Selling a business can be a complex and daunting process. It requires careful planning, preparation, and execution to ensure a successful sale. Unfortunately, many business owners make common mistakes that can jeopardise the sale or reduce the value of their business. In this article, we'll discuss some of the most common mistakes to avoid when selling your business.
Not Preparing Early Enough
One of the biggest mistakes that business owners make when selling their business is not preparing early enough. Selling a business can take several months or even years, depending on the complexity of the business and the market conditions. It's important to start planning and preparing for the sale at least 12 to 24 months in advance. This could be preparation in a number of areas that span the entire business, it is not just about the financial aspects of the business, though important, it is about preparing the business as a whole for a sale. This is at the core of Dexterity Partners’ Fit to sell and fit for the future analysis, we ensure that right at the start of any sale process that the business is ready for any sale. We identify potential issues, help to resolve them and in doing so increase the likelihood of a successful sale and the value of one.
Not Getting Professional Help
Selling a business requires a team of professionals, including lawyers, accountants, and business brokers. It's important to get professional help from the start of the process to ensure that everything is done correctly and to maximise the value of the business.
Overvaluing or Undervaluing the Business
Another common mistake that business owners make is overvaluing or undervaluing their business. Overvaluing the business can make it difficult to find a buyer, while undervaluing the business can result in lost profits. It's important to have a realistic valuation of the business based on current market conditions and future projections. This is however much easier said than done. When it comes to finding what the market value of the business is, you can analyse the financial information, make projections and use a framework to reach a valuation, but it is only when you go out to market and invite other to make an offer for the business that you find out what the true value is and what other will pay for it.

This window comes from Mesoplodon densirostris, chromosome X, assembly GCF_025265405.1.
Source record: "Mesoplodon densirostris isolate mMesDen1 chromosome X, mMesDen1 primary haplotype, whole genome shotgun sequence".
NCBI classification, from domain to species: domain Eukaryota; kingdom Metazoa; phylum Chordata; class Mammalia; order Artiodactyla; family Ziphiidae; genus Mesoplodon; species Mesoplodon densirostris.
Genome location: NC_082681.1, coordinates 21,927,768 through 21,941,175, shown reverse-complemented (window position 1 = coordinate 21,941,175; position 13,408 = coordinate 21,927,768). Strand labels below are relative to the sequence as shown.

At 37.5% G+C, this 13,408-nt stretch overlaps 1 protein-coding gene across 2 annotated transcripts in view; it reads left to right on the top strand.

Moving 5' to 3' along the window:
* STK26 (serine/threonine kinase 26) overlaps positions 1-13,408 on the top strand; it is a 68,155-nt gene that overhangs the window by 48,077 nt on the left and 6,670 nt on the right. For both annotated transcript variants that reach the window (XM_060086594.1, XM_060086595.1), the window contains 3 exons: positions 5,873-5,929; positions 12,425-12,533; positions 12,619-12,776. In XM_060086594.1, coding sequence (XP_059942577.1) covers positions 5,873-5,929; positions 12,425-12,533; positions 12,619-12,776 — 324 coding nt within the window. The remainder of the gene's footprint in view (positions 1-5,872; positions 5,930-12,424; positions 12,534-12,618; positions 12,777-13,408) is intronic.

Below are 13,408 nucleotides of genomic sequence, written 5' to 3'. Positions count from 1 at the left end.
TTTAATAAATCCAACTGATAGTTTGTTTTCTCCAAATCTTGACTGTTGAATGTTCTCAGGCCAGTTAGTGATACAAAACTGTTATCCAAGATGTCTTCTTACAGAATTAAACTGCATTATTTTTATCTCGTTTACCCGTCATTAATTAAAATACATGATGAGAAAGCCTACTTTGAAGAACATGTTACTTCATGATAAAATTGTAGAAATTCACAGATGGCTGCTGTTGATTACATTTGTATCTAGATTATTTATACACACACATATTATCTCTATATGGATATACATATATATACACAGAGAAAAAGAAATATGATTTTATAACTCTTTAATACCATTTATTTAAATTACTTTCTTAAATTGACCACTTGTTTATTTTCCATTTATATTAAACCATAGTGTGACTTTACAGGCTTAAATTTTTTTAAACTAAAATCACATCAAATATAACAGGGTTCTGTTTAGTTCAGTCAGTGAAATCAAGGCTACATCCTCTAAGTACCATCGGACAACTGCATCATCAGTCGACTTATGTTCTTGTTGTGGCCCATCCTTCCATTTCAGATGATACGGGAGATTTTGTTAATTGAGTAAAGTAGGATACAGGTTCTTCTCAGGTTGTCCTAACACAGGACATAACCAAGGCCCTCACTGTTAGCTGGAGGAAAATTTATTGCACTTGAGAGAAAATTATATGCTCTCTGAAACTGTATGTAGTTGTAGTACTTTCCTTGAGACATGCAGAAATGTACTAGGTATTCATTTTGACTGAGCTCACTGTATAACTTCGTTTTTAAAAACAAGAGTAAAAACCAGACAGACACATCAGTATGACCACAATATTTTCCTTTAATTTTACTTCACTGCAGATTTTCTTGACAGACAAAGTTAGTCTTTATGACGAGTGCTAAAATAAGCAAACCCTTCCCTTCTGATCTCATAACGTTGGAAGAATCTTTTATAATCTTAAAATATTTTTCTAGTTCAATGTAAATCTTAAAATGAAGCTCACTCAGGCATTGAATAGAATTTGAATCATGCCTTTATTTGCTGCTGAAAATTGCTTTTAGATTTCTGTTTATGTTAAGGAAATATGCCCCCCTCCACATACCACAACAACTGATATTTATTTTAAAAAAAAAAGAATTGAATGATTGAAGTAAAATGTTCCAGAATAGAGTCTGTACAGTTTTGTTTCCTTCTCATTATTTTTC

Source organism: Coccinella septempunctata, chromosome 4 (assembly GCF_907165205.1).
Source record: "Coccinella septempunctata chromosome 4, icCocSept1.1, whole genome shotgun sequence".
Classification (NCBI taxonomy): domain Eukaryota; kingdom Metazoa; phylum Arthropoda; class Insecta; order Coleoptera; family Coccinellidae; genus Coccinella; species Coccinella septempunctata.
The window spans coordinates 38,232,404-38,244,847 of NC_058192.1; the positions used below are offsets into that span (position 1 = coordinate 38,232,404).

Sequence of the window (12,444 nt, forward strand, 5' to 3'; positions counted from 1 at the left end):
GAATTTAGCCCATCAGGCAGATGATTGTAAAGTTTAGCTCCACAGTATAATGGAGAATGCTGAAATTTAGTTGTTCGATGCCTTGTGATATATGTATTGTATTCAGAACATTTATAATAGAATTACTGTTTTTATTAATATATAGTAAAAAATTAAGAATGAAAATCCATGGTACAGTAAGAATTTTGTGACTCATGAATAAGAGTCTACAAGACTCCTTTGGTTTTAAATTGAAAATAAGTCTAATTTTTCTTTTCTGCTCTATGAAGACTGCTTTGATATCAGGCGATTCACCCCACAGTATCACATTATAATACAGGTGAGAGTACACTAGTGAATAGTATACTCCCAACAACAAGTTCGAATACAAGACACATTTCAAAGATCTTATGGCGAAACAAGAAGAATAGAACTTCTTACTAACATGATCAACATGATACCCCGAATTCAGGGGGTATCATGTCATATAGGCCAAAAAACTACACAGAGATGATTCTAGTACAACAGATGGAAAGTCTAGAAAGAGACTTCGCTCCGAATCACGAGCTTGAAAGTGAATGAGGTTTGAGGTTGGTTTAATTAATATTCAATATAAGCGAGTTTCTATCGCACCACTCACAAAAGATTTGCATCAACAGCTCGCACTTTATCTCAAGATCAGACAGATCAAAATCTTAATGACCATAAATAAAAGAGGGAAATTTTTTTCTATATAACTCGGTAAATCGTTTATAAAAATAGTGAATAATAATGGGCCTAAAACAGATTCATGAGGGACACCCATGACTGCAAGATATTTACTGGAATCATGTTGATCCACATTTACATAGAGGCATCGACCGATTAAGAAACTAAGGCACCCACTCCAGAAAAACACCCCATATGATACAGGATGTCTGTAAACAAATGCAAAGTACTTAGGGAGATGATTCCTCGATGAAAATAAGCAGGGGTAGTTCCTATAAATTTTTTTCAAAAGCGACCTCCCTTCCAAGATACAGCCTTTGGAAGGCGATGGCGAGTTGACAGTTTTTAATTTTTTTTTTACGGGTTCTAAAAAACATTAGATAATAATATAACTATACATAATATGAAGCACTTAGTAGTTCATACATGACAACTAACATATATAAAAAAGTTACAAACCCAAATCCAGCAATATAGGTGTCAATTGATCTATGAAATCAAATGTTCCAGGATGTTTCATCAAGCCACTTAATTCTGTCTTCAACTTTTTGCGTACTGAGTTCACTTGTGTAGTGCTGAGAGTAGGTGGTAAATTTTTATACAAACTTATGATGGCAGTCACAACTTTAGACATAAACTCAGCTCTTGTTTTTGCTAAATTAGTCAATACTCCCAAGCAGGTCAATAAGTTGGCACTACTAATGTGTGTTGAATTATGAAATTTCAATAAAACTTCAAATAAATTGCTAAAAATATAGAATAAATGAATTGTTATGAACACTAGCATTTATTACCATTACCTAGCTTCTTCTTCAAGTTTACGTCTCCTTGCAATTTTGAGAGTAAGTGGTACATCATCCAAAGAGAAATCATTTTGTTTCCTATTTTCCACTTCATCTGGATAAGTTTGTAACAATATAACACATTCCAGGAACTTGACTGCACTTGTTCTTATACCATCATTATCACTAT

Not Keeping Accurate Records
Accurate financial and operational records are essential when selling a business. Buyers want to see detailed financial statements, tax returns, and other important documents to assess the value of the business. Not keeping accurate records can result in delays, lower valuations, or even the loss of a potential buyer. This step is key to what we do at Dexterity Partners, we ensure that at the start of any deal we have accurate and up to date financial records that can be relied upon by all parties. This is vital to making sure the process goes smoothly and if the business does not have good, accurate records, any buyer is going to be nervous about relying on it and thus will most likely result in depressing any valuation of the business.
Not Maintaining Confidentiality
Maintaining confidentiality is critical when selling a business. Business owners should only disclose information to potential buyers who have signed a nondisclosure agreement. Failure to maintain confidentiality can result in lost customers, employees, or damage to the business's reputation.
Ignoring Legal and Regulatory Requirements
Selling a business requires compliance with legal and regulatory requirements. Business owners must ensure that all licences, permits, and contracts are up to date and in compliance with the law. Failure to comply with legal and regulatory requirements can result in costly fines, lawsuits, or even criminal charges. This will undoubtedly cause a deal to fall through if not addressed, there is no way around the laws and regulations, you must make sure you are fully compliant. No buyer is going to complete a deal if there are potential legal issues - so being on top of everything is key.